Two sun-kissed South African surfers disembarked the London train in Penzance, with 23 years of sun, surf and adventure already under their belts. Angus and Ross’ new Cornish neighbours had little knowledge of the travellers, but their entrepreneurial spirit and flair for design was loud and clear. True surf soul had hit the UK, and it was exciting.
Angus and Ross’ #Saltrocksoul started in Durban, the surf capital of the world. The brothers were taught to surf by their older brothers when they were just nine years old, and were constantly at the beach from then on. They rode the waves alongside world champion and international surfers, and bonded with a community who migrated to the coast year-round, drawn to the balmy climate, excellent surf and a welcoming community.
While neither of their parents surfed, they were ambitious and confident – traits that rubbed off on the boys – and were endlessly supportive of their passions. They saw the beach culture for what it was; a friendly place, full of kids, that kept budding adventurers busy and out of trouble. “Our parents would take us down there at first light and collect us in the evening,” said Angus. “We could handle ourselves, whether it was swimming or surfing and we were all about the beach lifestyle as a family. Our parents were keen for us to step out on our own and do something.”
“I have so many memories of surfing with Angus and our friends in Durban, we were really independent,” said Ross. “When we were teenagers, we started to explore and drive around seeking surf adventures. It was exciting, we wanted to find the bays without the crowds. You’d turn up and it’d be just you and the waves.”
Wherever Angus and Ross went, they were followed by surf. They couldn’t escape the calling, even when the family moved into the mountains. At boarding school they met a surf-obsessed teacher, complete with customised camper van, who waved ‘so long’ to the boys every weekend as he escaped 150 miles coastal-bound for a surf session. At just thirteen years old and feeling rebellious, the boys concocted plans to start an adventure as soon as they left college, and travel the world boards in tow.
As they progressed through education, the adventure of a lifetime was nearly within reach. But ahead of surfing Meccas such as Hawaii and Mexico, the UK was their first stop. Just a stone’s throw from Europe and with easy links to Morocco, they were intrigued by the business opportunities that could fund greater adventures in the future. “Mum and Dad were keen travellers too,” said Angus, referring to their emigration from the UK to Zimbabwe, and then relocation from Johannesburg to Durban. “They were so supportive, they loved that we were getting out there and doing something entrepreneurial, but we didn’t always tell them what we had planned – they’d have a heart attack!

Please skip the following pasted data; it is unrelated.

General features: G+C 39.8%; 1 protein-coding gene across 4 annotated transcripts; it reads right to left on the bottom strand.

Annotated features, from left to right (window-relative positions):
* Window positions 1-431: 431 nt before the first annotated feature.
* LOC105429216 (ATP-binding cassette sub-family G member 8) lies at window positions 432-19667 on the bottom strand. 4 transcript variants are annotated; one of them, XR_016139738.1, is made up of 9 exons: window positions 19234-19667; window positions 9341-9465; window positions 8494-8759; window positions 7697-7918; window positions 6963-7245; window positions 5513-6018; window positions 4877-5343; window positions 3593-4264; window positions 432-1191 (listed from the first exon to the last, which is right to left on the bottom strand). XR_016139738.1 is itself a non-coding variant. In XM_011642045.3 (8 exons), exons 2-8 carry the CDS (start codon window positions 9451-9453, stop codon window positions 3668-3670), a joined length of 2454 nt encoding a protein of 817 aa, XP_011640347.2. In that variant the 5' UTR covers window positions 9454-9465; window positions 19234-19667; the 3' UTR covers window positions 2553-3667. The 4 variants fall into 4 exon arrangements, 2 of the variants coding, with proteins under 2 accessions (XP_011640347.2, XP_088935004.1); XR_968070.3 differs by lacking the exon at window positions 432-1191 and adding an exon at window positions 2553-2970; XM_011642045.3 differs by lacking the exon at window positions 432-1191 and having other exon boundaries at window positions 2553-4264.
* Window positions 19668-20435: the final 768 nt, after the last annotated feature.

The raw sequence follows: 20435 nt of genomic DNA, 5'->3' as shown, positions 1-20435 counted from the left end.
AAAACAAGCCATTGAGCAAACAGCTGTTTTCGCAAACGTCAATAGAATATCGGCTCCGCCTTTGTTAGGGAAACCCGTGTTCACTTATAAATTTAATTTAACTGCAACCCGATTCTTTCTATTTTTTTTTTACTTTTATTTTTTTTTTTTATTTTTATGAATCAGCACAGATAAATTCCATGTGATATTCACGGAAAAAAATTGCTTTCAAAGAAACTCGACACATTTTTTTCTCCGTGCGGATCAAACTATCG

Angus and Ross planted their flag in the UK in 1983. The early days of Saltrock were surf inspired and true to the guys’ roots. They made everything by hand, weaving their love of the outdoors, coast and the ocean into every t-shirt. But, their big ambitions had a humble beginnings and after renting a garage to start the clothing brand, they soon had to roll up their sleeves and think like engineers.
“Neither of us had any printing experience, so we went to the local library and found a book about screen printing and how to build the machinery we needed,” said Ross. “After raiding every skip and tip, we eventually found enough scraps and salvaged pieces to make a perfect two-colour screen printing system. We used an old Salvation Army blanket to block out the light, so we could make a perfect transfer onto the mesh of a printing screen, and to set the designs we built a curing unit from a disused bank safe. I mounted a worn thermostat and timer to the inside, plus a tin foil lining to keep in the heat.” It worked like a charm. Not only had they built a fully functioning printing unit which produced high quality, fully detailed designs (that they’d also sell on at a profit years later), they’d also made something unique - a dual coloured garment in the rainbow-fuelled late 80s.
“We went to every surf shop in the area and sold our designs. The stores were flooded with very bright, multi-coloured graphics. What we had produced was completely the opposite, so we had to rely on the design to catch the eye and it seemed to strike a chord.”
Angus and Ross’s sense of adventure and entrepreneurial spirit kept their handmade machine working, and the garments were a hit. They steadily expanded the operation until their clothing range was snapped up by families exploring the coast.
Angus and Ross are still here nurturing British beach culture for families and surfers today and getting kids involved with the coast has become a great passion for the Saltrock founders, now both parents themselves. “Now I have two young daughters – Holly and Georgia – seeing them enjoy the ocean is like watching myself at that age,” Ross said. “The excitement is infectious”.
“We do everything to recreate that feeling in our clothing,” said Ross. “I’m still the lead designer at Saltrock and I want kids (and adults) to feel adventurous and ready for fun – like we did in Durban – when they wear our gear. We go for it with graphics, illustration, tone and colours to inspire a sense of escapism. It’s a reflection of our upbringing – do something, be confident and be relaxed. Those are our family values, as well as our brand's."